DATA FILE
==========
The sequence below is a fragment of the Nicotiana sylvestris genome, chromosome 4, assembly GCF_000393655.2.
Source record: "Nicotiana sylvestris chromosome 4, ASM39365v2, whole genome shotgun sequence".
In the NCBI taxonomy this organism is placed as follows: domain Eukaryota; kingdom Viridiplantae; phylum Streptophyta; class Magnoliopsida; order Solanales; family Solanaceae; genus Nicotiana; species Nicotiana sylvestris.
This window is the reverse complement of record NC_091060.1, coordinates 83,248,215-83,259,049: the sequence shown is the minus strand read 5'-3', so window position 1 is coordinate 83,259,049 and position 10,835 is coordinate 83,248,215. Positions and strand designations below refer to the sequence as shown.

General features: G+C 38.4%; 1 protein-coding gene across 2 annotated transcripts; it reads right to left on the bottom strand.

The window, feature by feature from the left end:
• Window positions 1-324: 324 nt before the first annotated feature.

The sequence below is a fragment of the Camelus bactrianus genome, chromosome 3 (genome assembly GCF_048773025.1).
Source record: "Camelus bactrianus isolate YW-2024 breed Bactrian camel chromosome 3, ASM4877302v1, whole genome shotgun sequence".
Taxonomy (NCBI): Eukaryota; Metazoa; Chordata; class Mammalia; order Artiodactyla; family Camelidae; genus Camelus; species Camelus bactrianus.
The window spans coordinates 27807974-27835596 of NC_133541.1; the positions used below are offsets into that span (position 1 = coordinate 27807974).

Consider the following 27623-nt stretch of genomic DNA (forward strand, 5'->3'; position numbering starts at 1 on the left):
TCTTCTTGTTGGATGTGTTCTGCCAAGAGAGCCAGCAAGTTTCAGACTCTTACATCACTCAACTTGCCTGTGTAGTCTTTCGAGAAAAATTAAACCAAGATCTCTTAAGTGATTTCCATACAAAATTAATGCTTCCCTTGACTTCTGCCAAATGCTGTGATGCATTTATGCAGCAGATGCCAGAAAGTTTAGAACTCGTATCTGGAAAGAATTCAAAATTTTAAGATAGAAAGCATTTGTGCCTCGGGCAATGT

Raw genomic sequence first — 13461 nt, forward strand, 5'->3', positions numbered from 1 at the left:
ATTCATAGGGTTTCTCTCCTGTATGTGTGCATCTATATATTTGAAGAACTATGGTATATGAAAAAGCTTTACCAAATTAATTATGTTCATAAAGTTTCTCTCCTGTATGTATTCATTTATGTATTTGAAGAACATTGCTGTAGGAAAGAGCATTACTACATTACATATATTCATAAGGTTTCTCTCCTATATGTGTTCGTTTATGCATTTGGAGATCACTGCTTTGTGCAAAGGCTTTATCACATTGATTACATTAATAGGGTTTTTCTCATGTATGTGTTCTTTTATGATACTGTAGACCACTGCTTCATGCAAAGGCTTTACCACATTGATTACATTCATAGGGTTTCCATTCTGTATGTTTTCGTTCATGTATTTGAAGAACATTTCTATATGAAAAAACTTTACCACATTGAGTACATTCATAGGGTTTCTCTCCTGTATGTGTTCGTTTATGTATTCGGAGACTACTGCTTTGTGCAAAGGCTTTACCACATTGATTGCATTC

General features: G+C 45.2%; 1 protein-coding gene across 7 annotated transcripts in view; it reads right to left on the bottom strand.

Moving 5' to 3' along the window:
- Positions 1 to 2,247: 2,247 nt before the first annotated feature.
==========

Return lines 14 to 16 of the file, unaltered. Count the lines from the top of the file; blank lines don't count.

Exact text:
Raw genomic sequence first — 13461 nt, forward strand, 5'->3', positions numbered from 1 at the left:
ATTCATAGGGTTTCTCTCCTGTATGTGTGCATCTATATATTTGAAGAACTATGGTATATGAAAAAGCTTTACCAAATTAATTATGTTCATAAAGTTTCTCTCCTGTATGTATTCATTTATGTATTTGAAGAACATTGCTGTAGGAAAGAGCATTACTACATTACATATATTCATAAGGTTTCTCTCCTATATGTGTTCGTTTATGCATTTGGAGATCACTGCTTTGTGCAAAGGCTTTATCACATTGATTACATTAATAGGGTTTTTCTCATGTATGTGTTCTTTTATGATACTGTAGACCACTGCTTCATGCAAAGGCTTTACCACATTGATTACATTCATAGGGTTTCCATTCTGTATGTTTTCGTTCATGTATTTGAAGAACATTTCTATATGAAAAAACTTTACCACATTGAGTACATTCATAGGGTTTCTCTCCTGTATGTGTTCGTTTATGTATTCGGAGACTACTGCTTTGTGCAAAGGCTTTACCACATTGATTGCATTC

General features: G+C 45.2%; 1 protein-coding gene across 7 annotated transcripts in view; it reads right to left on the bottom strand.